At the end of Primary 7, children take their Primary Leaving Examination which comprises 4 test papers in Mathematics, English language, Science and Social Studies. Each paper is 135 minutes, except for Mathematics which is 150 minutes. The papers are graded 1 to 9 so the best possible aggregate mark is 4 (which is a grade 1 distinction in each subject). The lowest aggregate is 36 (9 points for each subject, which is a fail). Students with between 4 and 12 points gain a first grade, or division 1; aggregate scores between 13 and 23 results in a second grade; 24-29 awards a third grade; 30-34 pass with a fourth grade and those with 35 or 36 fail. Only two-thirds of children who enter primary education pass their PLE. In the 2021 results only 11% gained grade 1, 46% grade 2, 20% grade 3, 13% grade 4 and 10% who entered for the exam failed completely.
What difference does passing PLE make to children’s lives in Uganda?
Here is an account given by Robert Magara, the Director of Kanungu Humanist Primary School:
“As soon as the PLE results are published, parents started hunting for vacancies in secondary schools. For many parents, the top-most consideration is a school’s performance over the years. Much as this is an important parameter, it cannot be the only one. They must also take account of what school fees they can afford from the meagre incomes they receive from selling their cash crops.
The job market is changing and by the time children leave school, a lot will have changed. For the many children who do not go on to secondary school, PLE success will determine access to a whole range of possible jobs. So, the additional opportunities children have when they have completed PLE are many!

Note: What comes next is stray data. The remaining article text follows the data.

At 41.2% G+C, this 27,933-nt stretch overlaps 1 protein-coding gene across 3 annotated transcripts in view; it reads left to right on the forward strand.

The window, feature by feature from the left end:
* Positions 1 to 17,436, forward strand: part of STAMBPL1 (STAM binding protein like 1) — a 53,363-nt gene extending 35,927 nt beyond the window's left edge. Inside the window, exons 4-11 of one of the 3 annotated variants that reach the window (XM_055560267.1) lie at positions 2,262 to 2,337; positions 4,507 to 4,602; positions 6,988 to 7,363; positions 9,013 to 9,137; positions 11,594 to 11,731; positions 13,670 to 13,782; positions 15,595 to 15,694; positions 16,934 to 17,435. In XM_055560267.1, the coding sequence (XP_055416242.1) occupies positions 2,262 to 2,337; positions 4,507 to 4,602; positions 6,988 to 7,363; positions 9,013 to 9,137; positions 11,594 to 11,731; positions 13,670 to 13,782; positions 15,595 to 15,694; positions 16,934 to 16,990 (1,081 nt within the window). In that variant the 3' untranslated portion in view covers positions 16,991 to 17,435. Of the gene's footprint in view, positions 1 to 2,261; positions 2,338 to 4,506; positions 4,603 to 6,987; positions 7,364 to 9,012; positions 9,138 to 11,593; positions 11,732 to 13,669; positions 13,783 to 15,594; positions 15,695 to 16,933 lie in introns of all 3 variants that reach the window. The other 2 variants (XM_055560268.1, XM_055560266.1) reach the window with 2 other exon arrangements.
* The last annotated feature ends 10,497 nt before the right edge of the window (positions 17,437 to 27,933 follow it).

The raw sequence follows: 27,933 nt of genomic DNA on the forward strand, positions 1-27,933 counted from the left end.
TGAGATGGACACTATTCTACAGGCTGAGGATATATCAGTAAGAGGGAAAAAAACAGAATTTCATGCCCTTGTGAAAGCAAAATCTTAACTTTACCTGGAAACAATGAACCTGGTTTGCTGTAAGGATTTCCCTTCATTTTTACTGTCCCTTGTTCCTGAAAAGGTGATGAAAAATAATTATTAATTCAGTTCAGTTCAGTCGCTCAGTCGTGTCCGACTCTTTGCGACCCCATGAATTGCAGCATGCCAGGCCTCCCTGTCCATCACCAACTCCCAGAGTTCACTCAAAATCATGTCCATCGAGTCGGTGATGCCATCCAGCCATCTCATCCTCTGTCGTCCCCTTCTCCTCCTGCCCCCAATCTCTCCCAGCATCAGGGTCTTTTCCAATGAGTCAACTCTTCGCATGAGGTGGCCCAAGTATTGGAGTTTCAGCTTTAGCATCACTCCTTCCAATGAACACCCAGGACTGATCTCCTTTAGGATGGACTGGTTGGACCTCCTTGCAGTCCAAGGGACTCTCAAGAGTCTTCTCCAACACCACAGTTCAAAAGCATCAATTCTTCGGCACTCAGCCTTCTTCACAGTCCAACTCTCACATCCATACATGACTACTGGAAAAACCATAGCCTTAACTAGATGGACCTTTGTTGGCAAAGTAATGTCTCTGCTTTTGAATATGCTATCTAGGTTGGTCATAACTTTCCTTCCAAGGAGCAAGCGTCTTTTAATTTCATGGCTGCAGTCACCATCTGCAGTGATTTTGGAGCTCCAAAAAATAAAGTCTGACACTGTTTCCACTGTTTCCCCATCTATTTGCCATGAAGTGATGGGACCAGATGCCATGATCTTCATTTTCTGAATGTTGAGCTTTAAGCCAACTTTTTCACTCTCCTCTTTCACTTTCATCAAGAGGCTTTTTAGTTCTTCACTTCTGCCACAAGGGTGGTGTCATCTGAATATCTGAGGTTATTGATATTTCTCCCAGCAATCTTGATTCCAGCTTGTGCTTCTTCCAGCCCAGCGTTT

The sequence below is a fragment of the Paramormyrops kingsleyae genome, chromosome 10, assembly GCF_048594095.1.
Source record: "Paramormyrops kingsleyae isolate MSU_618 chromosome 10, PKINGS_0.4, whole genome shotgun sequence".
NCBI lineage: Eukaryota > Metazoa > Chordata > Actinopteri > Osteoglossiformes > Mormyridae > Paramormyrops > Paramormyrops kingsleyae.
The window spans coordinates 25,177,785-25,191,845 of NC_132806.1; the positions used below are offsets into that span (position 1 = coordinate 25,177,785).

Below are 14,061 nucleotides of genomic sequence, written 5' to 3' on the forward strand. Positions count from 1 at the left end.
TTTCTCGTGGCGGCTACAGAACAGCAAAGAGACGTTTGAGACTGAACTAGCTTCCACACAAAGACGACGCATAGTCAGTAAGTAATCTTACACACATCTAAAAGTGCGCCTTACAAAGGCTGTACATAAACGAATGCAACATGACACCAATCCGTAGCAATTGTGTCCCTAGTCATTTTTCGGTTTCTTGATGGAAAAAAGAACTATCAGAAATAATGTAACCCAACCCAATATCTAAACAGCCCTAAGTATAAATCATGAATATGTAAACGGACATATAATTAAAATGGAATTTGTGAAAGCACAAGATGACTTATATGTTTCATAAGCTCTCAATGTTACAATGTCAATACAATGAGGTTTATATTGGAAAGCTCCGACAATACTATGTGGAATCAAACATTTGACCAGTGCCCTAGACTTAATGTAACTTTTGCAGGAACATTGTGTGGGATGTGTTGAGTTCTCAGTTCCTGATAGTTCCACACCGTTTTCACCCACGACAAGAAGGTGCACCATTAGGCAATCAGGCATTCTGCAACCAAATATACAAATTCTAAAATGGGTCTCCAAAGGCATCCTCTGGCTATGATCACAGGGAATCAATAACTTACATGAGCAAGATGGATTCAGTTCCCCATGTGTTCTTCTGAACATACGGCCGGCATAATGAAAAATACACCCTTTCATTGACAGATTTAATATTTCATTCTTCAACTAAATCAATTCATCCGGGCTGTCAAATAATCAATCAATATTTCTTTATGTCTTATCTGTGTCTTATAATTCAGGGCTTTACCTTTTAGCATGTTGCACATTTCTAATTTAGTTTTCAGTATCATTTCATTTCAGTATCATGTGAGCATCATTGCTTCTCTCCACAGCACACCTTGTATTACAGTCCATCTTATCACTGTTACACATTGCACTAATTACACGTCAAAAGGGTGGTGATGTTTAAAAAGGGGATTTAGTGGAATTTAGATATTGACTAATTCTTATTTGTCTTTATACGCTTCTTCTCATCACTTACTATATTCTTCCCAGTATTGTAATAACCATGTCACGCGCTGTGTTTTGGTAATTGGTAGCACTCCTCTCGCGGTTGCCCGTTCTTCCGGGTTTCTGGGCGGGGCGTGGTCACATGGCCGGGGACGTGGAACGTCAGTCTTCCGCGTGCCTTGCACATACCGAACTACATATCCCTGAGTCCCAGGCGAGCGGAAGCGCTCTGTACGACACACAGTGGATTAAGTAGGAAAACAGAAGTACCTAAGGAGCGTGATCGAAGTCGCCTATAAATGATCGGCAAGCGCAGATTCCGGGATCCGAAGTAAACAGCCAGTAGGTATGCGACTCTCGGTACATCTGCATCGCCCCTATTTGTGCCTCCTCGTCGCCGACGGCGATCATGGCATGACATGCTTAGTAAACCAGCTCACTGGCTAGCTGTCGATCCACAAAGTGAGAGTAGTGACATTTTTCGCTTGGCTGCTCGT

With a Primary Leaving Certificate, children at the age of 13 can go for a three-year craft training in farm and technical schools and in vocational training centres.
Community polytechnic schools offer three-year full-time courses to primary seven leavers, leading to the award of the Uganda Junior Technical Certificate (UJTC).
Many primary leavers spend a year earning money to pay fees to enter secondary school a year late. If they can fund themselves to Senior 4, and gain O-levels, then they have a chance to go for vocational certificate courses and later upgrade after two years to go for diploma courses. Those showing great determination can also take the long route onto a vocational degree course.
Those children who cannot afford to pay fees or high fees rates in secondary schools go for shorter courses in vocational institutions. Those children who drop out of primary school still have other chances of training in practical skills through working alongside more experienced workers. We need people who can build roads, build good houses, who can wire electricity and we need people to train in tailoring, plumbing, carpentry, joinery and metal fabrication. These jobs can provide appropriate skills to the students that the current system of education fails. Of course, despite the opportunities many of the children who fail to complete primary school or perform poorly in the PLE have to return to the land as farmers.”